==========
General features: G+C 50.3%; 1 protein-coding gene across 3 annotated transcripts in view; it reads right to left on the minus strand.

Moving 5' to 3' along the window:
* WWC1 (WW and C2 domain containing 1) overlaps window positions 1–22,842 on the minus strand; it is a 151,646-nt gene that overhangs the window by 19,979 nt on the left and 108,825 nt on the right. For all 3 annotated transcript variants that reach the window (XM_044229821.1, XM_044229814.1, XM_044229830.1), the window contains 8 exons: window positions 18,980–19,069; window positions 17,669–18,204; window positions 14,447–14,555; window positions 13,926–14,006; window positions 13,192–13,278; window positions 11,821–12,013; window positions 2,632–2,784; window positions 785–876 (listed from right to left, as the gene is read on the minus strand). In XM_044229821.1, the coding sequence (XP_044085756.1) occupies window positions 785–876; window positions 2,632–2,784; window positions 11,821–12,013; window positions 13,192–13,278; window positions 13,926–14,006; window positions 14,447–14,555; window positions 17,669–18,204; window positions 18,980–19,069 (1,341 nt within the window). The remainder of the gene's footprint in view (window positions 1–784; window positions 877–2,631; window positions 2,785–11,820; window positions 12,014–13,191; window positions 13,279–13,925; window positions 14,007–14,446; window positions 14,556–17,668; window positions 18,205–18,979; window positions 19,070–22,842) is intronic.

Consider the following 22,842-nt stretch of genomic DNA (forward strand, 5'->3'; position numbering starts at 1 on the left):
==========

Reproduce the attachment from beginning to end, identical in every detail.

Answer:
General features: G+C 50.3%; 1 protein-coding gene across 3 annotated transcripts in view; it reads right to left on the minus strand.

Moving 5' to 3' along the window:
* WWC1 (WW and C2 domain containing 1) overlaps window positions 1–22,842 on the minus strand; it is a 151,646-nt gene that overhangs the window by 19,979 nt on the left and 108,825 nt on the right. For all 3 annotated transcript variants that reach the window (XM_044229821.1, XM_044229814.1, XM_044229830.1), the window contains 8 exons: window positions 18,980–19,069; window positions 17,669–18,204; window positions 14,447–14,555; window positions 13,926–14,006; window positions 13,192–13,278; window positions 11,821–12,013; window positions 2,632–2,784; window positions 785–876 (listed from right to left, as the gene is read on the minus strand). In XM_044229821.1, the coding sequence (XP_044085756.1) occupies window positions 785–876; window positions 2,632–2,784; window positions 11,821–12,013; window positions 13,192–13,278; window positions 13,926–14,006; window positions 14,447–14,555; window positions 17,669–18,204; window positions 18,980–19,069 (1,341 nt within the window). The remainder of the gene's footprint in view (window positions 1–784; window positions 877–2,631; window positions 2,785–11,820; window positions 12,014–13,191; window positions 13,279–13,925; window positions 14,007–14,446; window positions 14,556–17,668; window positions 18,205–18,979; window positions 19,070–22,842) is intronic.

Consider the following 22,842-nt stretch of genomic DNA (forward strand, 5'->3'; position numbering starts at 1 on the left):